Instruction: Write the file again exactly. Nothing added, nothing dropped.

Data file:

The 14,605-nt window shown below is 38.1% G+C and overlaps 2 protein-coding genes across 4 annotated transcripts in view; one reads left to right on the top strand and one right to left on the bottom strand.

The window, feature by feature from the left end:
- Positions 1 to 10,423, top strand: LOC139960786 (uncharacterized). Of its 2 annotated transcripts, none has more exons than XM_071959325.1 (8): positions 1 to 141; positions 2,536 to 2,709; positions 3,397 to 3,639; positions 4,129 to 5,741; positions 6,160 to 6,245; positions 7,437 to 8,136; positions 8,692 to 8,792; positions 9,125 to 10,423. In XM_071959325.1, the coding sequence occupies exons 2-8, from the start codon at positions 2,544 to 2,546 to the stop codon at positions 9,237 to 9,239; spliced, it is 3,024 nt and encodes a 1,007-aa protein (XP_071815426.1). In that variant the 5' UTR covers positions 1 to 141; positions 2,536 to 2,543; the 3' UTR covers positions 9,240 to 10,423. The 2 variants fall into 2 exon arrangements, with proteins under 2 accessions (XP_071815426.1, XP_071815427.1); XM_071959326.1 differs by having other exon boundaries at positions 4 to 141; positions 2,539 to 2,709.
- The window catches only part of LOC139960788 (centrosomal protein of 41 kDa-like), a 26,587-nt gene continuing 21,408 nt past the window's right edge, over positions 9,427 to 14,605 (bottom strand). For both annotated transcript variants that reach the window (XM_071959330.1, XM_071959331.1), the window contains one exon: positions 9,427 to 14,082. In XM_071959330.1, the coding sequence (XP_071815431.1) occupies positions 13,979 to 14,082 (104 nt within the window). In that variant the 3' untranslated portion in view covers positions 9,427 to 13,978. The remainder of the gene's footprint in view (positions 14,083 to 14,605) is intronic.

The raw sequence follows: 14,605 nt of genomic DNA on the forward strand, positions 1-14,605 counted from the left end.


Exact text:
The 14,605-nt window shown below is 38.1% G+C and overlaps 2 protein-coding genes across 4 annotated transcripts in view; one reads left to right on the top strand and one right to left on the bottom strand.

The window, feature by feature from the left end:
- Positions 1 to 10,423, top strand: LOC139960786 (uncharacterized). Of its 2 annotated transcripts, none has more exons than XM_071959325.1 (8): positions 1 to 141; positions 2,536 to 2,709; positions 3,397 to 3,639; positions 4,129 to 5,741; positions 6,160 to 6,245; positions 7,437 to 8,136; positions 8,692 to 8,792; positions 9,125 to 10,423. In XM_071959325.1, the coding sequence occupies exons 2-8, from the start codon at positions 2,544 to 2,546 to the stop codon at positions 9,237 to 9,239; spliced, it is 3,024 nt and encodes a 1,007-aa protein (XP_071815426.1). In that variant the 5' UTR covers positions 1 to 141; positions 2,536 to 2,543; the 3' UTR covers positions 9,240 to 10,423. The 2 variants fall into 2 exon arrangements, with proteins under 2 accessions (XP_071815426.1, XP_071815427.1); XM_071959326.1 differs by having other exon boundaries at positions 4 to 141; positions 2,539 to 2,709.
- The window catches only part of LOC139960788 (centrosomal protein of 41 kDa-like), a 26,587-nt gene continuing 21,408 nt past the window's right edge, over positions 9,427 to 14,605 (bottom strand). For both annotated transcript variants that reach the window (XM_071959330.1, XM_071959331.1), the window contains one exon: positions 9,427 to 14,082. In XM_071959330.1, the coding sequence (XP_071815431.1) occupies positions 13,979 to 14,082 (104 nt within the window). In that variant the 3' untranslated portion in view covers positions 9,427 to 13,978. The remainder of the gene's footprint in view (positions 14,083 to 14,605) is intronic.

The raw sequence follows: 14,605 nt of genomic DNA on the forward strand, positions 1-14,605 counted from the left end.